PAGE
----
— Written By Casey Sky Noon
What is Medical Coding?
Much like a courtroom interpreter who translates technical legal dialog into another language, a medical coder converts healthcare information (diagnoses, procedures, medications, and supplies) into numeric prose. These professionals communicate in specifically ordered (section, body system, root operation, body part, approach, device, and qualifer) strings of numbers to describe in detail each patient’s interaction with a doctor.
|S06.0x1A||Concussion with loss of consciousness of 30 minutes or less, initial encounter|
|Z14-Z15||Genetic carrier and genetic susceptibility to disease|
|03CC3ZZ||Percutaneous thrombectomy of the left radial artery|
|W55.21||Bitten by a cow|
Insurance companies and government agencies use these medical codes (pulled from CPT®, ICD-10-CM, and HCPCS Level II classification systems) to reimburse physicians for services rendered. Because these standardized digits drive the economics of the American healthcare system, proficient medical coding professionals are highly sought-after.
5 Benefits of a Career in Medical Coding
1. Financial Security
Earning a modest salary is a major benefit of a career in medical coding. According to the American Academy of Professional Coders (AAPC), CPC® certified medical coders working in New Jersey earn an average of $62,656 a year.
2. Low Stress
Coders do not engage in direct patient care and have below-average stress levels in the workplace.
When you are a medical coder, you can work a nine-to-five position at a doctor’s office, an overnight shift in a hospital, or earn a living remotely from the comfort of your own home. Because medical classification systems standardize diagnosis and procedure codes for the entire healthcare industry, professionals have the option to work in any branch (dentistry, pediatrics, oncology, etc.) of the industry. In addition to traditional healthcare facilities, coders can also work for insurance companies, law firms, or government agencies.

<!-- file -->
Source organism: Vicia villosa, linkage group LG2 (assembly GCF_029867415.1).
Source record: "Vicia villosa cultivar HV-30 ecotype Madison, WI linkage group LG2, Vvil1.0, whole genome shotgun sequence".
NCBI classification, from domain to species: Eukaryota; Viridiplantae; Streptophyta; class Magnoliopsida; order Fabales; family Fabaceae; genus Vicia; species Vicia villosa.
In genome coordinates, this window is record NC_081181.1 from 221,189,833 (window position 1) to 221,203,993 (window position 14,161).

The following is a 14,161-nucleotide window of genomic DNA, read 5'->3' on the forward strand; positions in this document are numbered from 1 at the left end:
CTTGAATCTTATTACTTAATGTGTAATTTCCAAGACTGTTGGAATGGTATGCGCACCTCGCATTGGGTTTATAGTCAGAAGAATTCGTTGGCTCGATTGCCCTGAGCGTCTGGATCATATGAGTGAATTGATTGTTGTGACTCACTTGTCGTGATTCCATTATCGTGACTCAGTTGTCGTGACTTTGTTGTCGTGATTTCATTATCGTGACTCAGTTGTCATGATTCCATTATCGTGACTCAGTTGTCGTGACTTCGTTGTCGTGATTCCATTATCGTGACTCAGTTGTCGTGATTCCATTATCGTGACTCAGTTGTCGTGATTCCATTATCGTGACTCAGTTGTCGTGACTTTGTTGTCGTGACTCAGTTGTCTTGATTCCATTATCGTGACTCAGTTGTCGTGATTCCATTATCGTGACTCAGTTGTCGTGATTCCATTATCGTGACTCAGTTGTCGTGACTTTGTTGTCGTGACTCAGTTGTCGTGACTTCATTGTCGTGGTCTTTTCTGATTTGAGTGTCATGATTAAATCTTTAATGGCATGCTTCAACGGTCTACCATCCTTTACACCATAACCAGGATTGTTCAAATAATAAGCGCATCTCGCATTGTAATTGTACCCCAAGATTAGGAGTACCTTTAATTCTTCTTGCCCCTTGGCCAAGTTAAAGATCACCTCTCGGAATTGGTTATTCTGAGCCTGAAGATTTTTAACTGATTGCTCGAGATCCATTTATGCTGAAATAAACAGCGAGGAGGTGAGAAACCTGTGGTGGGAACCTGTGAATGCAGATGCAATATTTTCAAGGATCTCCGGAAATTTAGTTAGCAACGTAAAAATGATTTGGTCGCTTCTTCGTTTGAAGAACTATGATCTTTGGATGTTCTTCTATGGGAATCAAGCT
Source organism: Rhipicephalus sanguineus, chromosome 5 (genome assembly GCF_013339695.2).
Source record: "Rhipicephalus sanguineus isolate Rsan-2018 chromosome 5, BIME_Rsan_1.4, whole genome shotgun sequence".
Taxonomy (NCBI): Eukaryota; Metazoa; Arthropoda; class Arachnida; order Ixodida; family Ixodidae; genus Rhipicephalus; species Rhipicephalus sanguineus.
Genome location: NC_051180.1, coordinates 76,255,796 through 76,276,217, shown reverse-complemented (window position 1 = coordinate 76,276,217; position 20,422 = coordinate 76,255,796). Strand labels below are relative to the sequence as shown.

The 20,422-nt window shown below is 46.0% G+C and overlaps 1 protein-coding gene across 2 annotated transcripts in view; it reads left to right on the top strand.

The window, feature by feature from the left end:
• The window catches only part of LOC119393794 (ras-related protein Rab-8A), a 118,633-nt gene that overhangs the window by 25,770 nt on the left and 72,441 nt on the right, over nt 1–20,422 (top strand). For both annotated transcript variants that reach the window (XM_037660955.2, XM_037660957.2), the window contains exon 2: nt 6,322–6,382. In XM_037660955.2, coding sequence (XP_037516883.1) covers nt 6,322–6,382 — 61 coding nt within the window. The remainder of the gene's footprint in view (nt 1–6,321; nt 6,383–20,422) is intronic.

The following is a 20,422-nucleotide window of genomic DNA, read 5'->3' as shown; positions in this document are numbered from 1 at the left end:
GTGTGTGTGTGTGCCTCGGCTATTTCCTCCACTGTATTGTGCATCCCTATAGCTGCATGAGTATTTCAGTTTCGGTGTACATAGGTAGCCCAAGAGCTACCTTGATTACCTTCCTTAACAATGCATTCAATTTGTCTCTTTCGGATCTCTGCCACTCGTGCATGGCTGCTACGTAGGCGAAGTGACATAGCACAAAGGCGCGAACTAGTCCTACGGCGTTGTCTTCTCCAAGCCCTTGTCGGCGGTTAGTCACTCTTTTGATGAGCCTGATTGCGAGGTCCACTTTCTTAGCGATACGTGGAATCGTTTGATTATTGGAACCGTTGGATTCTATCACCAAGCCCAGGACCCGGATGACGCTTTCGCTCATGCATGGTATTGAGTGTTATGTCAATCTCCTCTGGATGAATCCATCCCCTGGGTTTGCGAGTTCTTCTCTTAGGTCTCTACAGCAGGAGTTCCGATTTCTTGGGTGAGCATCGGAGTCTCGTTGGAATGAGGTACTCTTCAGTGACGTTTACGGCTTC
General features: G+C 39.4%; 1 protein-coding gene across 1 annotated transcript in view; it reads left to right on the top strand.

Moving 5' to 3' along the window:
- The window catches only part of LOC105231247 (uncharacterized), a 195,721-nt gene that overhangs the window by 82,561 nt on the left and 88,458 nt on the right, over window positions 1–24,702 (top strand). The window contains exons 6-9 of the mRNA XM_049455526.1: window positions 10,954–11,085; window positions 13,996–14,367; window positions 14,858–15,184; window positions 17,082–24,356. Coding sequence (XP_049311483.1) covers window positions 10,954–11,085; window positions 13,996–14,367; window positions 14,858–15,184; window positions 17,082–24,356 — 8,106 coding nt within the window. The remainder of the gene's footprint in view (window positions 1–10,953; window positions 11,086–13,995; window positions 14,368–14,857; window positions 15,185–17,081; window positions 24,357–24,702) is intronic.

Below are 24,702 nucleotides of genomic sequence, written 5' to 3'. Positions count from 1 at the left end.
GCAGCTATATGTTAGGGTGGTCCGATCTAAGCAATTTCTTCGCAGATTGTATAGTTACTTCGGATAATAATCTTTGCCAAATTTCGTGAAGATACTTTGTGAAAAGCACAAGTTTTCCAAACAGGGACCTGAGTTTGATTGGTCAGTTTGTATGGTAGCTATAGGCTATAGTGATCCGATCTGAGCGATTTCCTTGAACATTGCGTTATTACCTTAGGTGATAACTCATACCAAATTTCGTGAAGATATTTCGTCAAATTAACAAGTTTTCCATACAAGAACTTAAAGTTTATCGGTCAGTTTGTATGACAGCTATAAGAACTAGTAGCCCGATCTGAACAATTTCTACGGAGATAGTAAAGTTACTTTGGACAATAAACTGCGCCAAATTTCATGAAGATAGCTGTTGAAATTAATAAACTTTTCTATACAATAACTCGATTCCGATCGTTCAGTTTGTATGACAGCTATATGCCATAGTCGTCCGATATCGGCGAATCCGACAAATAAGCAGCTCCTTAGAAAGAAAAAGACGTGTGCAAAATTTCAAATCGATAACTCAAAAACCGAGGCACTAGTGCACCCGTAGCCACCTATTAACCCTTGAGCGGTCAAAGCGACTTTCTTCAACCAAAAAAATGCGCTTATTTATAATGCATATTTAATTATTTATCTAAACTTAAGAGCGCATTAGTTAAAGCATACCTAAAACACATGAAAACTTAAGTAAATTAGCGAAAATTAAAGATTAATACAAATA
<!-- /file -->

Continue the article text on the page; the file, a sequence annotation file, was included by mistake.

4. Quick Turnaround from Education to Certification
To become a certified medical coder, you do not need to invest years of time and thousands of dollars earning a college degree. Instead, you can spend just a few months in a CPC® Exam Prep course to study for certification testing.
5. Job Stability
The Bureau of Labor Statistics projects that employment for medical coders will grow 13% by 2026, far out pacing the average for all occupations, which is just 7%. Plus, an aging population ensures that this field will continue to grow.
How to Become a Certified Medical Coder
To pass the Certified Professional Coder (CPC®) certification exam, you must have a solid understanding of anatomy, physiology, medical procedures, and master payer rules and policies.
One way to learn the ICD-10, HCPCS II, and CPT classification systems and prepare for medical coding certification is to attend Rutgers CPC® Exam Prep Course. Designed to minimize your time away from work, Rutgers offers this focused training on Saturdays for eight full-day sessions. Through classroom lectures, reading assignments, group activities, videos, and quizzes, this professional development class covers: anatomy, physiology, medical terminology, coding basics, evaluation management (E/M), surgery, genital system, nervous system, urinary system, pathology, medicine, and much more.
Overall, medical coding is a well-paying career option with long-term job security. Whether you want the excitement and diversity of working in an emergency room, the consistency of working Monday through Friday at a local general practitioner’s office, or the flexibility to wear pajamas and work from the comfort of your living room couch, becoming a CPC® Certified medical coder will help you reach your career goals.
Ready for a new career in medical coding?
Contact Sharon Gutterman at 848-932-7701 or firstname.lastname@example.org to learn more.